3. While my role requires an emphasis on process at all levels, I believe in people over process in everything I do to help my teams succeed. Individuals and interactions matter more to success of teams than processes and tools; the processes and tools that your teams utilize should just be a solve for the way the individuals on your teams need to interact with one another.
What is the most important lesson you have learned in your career?
I’ve learned that if you want something, you have to take the initiative to make it happen. I learned the Scrum Master role at IBM by volunteering to cover for someone who was out of office. I got the Hearst Scrum Master job by putting myself out there applying online to open job opportunities. I earned the Senior Scrum Master title by proving my worth as the first Scrum Master at Hearst, and having confidence in what I knew I could bring to the team. And I’ve ultimately earned the Director title by continuing to work hard every day with my teams, being humble and honest with everyone I work with, and making my priority solving problems every day.
How has mentorship factored into your career path?
I’ve had tremendous mentors along the way. One of my first bosses at IBM was a Project Manager for an SAP Implementation; while I didn’t go down that particular career path, he has been a wonderful mentor for career advice and we grab dinner every few months to this day 7 years later. I’ve also been lucky enough to meet 2 incredible Agile Coaches, one at IBM and the second through a training program I participated in. Both serve as confidants that generously and confidentially offer me their time and advice when I’m working through a harder problem in the office and in my career. They have been invaluable in helping build my confidence in what I know and my ability to succeed in the field.
By the same token, I have mentees that I’ve met along the way—both at IBM, at Hearst, and beyond—that I like to give back to in the same way that my mentors have given back to me. I’m always looking for more ways to give back, and help others discover this career path that was completely unknown to me when I graduated from Duke.
How do you strive to maintain work/life balance?
That’s one of the hardest questions – if you’re doing something you love, it’s hard to know when to take a break. I wasn’t always good at balancing work and life, and early on at Hearst I found myself staying late and arriving early to make sure I could keep up with our growing teams and the growing responsibilities on my plate. Looking back on it, those extra hours during the time my role needed it most have enabled me to find stability now, as I’ve discovered how and when I work best, and I’ve gotten much better at delegating where applicable and knowing how to prioritize my work. Now I strive to leave the office no later than 6:30, even if it means I wrap up an email or two when I get home. I usually fill my week with 2-3 activities (be it dinner with a friend, a workout class, a movie with my boyfriend) so that my mind can take a break from the daily grind. I’ve found that work/life balance is so important, but that it’s also important to know when to put in that extra effort on the “work” side of the scale, as it pays in dividends on the “life” side of the scale in the future.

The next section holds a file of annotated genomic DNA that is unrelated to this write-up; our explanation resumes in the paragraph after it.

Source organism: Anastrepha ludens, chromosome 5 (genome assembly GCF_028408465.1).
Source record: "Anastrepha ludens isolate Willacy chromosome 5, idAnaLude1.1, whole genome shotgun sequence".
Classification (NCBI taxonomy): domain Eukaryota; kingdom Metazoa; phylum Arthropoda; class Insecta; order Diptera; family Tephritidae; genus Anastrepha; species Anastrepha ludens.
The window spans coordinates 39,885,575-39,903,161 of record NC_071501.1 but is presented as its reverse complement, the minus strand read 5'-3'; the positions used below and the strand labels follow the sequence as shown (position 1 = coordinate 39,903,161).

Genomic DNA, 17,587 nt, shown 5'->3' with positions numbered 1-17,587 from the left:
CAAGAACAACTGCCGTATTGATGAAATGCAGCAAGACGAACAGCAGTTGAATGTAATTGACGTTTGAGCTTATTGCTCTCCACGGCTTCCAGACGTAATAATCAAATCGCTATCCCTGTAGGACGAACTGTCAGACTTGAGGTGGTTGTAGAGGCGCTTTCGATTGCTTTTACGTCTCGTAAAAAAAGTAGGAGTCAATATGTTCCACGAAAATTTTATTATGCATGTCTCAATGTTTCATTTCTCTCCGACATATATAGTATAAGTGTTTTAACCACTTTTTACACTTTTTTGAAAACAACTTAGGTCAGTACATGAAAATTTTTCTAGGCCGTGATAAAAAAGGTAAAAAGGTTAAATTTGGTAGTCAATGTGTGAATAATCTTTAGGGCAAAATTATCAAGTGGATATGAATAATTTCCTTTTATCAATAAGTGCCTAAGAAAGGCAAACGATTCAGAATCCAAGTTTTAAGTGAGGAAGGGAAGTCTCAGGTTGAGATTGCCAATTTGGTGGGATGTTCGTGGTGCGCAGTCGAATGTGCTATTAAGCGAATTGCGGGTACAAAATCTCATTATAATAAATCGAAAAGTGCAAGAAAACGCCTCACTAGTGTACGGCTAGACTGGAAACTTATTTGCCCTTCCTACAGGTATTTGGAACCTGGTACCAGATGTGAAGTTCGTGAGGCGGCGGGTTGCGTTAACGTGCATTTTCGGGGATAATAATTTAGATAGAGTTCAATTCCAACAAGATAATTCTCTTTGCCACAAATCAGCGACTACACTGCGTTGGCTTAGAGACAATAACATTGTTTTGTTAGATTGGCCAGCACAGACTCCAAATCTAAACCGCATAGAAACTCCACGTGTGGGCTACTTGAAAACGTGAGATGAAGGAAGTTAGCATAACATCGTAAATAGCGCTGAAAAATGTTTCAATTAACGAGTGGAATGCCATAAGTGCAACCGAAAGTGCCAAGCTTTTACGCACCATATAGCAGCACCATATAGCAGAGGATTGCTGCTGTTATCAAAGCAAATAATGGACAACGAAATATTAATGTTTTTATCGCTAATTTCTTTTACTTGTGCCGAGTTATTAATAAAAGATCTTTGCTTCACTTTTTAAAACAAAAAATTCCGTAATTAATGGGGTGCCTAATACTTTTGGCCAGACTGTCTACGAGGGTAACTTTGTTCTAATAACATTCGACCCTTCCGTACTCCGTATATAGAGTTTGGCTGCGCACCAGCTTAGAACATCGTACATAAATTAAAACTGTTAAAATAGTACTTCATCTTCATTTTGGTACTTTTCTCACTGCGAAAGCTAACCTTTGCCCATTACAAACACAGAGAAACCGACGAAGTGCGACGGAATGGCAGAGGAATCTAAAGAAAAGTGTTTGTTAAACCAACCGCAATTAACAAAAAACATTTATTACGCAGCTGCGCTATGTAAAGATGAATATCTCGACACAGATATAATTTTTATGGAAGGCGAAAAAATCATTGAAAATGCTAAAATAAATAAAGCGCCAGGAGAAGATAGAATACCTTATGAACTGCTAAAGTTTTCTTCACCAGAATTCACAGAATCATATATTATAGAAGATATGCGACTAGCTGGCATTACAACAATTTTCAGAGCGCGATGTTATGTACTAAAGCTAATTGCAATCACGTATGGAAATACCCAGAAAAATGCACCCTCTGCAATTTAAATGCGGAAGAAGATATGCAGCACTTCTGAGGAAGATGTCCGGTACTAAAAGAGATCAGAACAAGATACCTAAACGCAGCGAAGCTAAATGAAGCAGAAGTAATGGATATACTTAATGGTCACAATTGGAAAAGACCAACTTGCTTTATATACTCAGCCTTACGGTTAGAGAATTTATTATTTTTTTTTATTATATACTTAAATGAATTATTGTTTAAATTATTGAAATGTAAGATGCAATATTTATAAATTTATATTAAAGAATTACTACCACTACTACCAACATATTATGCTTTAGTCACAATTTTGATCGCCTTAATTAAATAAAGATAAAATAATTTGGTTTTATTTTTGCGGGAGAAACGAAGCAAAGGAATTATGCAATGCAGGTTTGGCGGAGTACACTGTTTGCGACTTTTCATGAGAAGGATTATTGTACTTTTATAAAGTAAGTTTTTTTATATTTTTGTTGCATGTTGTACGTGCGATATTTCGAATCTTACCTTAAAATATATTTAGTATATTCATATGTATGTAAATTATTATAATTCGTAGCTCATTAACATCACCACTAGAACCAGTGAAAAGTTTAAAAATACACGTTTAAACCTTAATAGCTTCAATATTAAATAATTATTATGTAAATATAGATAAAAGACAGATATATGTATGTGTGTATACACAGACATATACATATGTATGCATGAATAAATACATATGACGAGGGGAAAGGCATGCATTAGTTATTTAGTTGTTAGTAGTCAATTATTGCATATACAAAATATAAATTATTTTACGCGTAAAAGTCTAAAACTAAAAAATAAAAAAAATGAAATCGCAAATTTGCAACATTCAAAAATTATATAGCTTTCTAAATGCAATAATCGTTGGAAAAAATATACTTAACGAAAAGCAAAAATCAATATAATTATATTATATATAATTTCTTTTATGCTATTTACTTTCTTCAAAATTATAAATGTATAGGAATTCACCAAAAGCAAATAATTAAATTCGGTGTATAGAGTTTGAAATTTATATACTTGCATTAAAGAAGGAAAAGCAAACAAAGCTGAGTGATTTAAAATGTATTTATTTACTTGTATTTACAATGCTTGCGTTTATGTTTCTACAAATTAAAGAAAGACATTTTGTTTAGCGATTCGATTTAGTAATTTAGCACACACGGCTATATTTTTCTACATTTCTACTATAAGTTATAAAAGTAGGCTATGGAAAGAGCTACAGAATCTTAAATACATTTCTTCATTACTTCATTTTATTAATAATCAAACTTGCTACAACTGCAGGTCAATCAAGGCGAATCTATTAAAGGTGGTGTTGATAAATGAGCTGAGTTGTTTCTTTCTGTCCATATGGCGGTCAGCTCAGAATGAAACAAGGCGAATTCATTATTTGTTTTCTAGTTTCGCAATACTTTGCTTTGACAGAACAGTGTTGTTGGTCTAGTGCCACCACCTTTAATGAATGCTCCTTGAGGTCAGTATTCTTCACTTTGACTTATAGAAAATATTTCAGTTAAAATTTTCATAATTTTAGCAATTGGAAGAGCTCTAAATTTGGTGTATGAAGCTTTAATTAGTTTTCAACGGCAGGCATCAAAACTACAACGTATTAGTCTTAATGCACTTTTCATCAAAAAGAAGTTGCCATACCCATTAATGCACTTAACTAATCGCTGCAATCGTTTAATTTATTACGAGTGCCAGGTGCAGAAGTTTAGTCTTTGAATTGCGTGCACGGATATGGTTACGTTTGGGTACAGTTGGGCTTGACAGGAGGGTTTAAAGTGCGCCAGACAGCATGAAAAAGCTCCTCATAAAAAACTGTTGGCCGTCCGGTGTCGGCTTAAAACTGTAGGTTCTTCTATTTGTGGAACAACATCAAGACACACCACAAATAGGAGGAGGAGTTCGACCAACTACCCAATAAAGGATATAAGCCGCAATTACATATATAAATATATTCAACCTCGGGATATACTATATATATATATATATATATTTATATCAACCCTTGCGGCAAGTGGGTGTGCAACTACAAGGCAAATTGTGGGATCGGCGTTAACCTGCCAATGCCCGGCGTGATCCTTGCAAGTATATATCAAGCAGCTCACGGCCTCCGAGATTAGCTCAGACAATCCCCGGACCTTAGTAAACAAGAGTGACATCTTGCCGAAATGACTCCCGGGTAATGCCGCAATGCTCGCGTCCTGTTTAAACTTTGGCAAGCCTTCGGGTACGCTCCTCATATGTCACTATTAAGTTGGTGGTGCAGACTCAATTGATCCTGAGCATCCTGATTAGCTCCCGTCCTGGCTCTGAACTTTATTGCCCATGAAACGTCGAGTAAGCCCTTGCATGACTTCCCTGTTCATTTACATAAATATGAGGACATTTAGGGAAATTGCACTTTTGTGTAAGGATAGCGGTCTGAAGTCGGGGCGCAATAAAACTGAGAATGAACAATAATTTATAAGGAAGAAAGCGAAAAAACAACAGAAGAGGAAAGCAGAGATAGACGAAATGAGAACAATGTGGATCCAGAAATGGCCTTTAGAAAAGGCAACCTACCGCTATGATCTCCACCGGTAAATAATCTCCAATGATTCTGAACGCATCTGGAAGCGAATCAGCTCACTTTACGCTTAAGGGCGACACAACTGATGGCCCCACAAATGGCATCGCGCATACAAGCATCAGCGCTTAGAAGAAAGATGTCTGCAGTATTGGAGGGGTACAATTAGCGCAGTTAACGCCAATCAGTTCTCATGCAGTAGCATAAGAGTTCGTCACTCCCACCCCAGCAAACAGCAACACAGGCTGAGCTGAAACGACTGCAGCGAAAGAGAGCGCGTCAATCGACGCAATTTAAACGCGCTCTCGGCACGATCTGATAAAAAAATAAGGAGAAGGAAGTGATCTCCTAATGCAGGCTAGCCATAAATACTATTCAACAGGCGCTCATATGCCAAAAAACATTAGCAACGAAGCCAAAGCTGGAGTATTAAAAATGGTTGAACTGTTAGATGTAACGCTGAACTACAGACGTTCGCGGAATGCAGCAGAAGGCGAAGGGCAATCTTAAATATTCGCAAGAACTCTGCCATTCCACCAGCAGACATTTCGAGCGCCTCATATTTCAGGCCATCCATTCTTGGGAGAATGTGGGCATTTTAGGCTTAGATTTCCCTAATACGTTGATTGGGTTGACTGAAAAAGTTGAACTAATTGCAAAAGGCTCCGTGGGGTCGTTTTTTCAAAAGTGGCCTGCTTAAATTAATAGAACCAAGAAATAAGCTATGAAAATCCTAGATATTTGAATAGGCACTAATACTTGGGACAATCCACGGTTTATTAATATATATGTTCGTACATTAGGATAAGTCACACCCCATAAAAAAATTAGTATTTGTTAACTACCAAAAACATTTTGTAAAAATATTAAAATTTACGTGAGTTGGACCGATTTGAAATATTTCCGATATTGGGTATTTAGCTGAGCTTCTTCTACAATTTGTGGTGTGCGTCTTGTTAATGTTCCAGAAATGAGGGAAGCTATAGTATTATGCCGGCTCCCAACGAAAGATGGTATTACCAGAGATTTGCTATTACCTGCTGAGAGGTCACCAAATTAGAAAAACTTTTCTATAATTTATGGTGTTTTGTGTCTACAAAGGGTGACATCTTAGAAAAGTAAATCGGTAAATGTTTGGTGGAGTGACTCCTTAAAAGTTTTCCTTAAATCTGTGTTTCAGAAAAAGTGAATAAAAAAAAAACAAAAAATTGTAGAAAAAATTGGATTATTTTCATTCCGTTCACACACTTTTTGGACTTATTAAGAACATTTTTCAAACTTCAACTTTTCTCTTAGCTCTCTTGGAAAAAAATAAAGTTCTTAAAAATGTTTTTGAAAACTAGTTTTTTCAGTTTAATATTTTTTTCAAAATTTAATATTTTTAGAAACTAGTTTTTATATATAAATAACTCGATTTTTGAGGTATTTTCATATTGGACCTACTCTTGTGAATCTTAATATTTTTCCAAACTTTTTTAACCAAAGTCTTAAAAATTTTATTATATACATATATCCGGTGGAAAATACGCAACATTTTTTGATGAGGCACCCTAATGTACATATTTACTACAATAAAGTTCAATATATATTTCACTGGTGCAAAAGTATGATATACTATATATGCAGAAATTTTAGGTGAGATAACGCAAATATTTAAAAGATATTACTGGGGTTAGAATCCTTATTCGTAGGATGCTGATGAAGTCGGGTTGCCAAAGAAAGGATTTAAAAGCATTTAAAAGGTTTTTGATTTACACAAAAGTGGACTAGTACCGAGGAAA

What do you like to do in your free time?
1. Play keyboards: Over the last 5 years, I was in a local band with some friends. I say “was” because we’ve disbanded this year as band members moved to other cities. 2. Run: Just participated in my first half marathon this weekend! 3. Read: I’m in a NYC book club that was started by some fellow Duke alum! 4. Travel: I try to travel whenever I can, both local and internationally. I’m lucky that my work sends me to London once a quarter, and I try to make a weekend out of the end of these trips whenever possible!
What is something you are trying to learn or work on right now?
I’m currently working on executive coaching tactics in my role. Scrum Masters coach their development teams. In my role as Director of Agile Operations, I coach our senior leadership team to meet their goals in the same way my Scrum Masters coach our development teams. Coaching at the senior level often requires different approaches, and I’m working on building this skillset and adding new facilitation methods to my Agile Coaching Toolkit.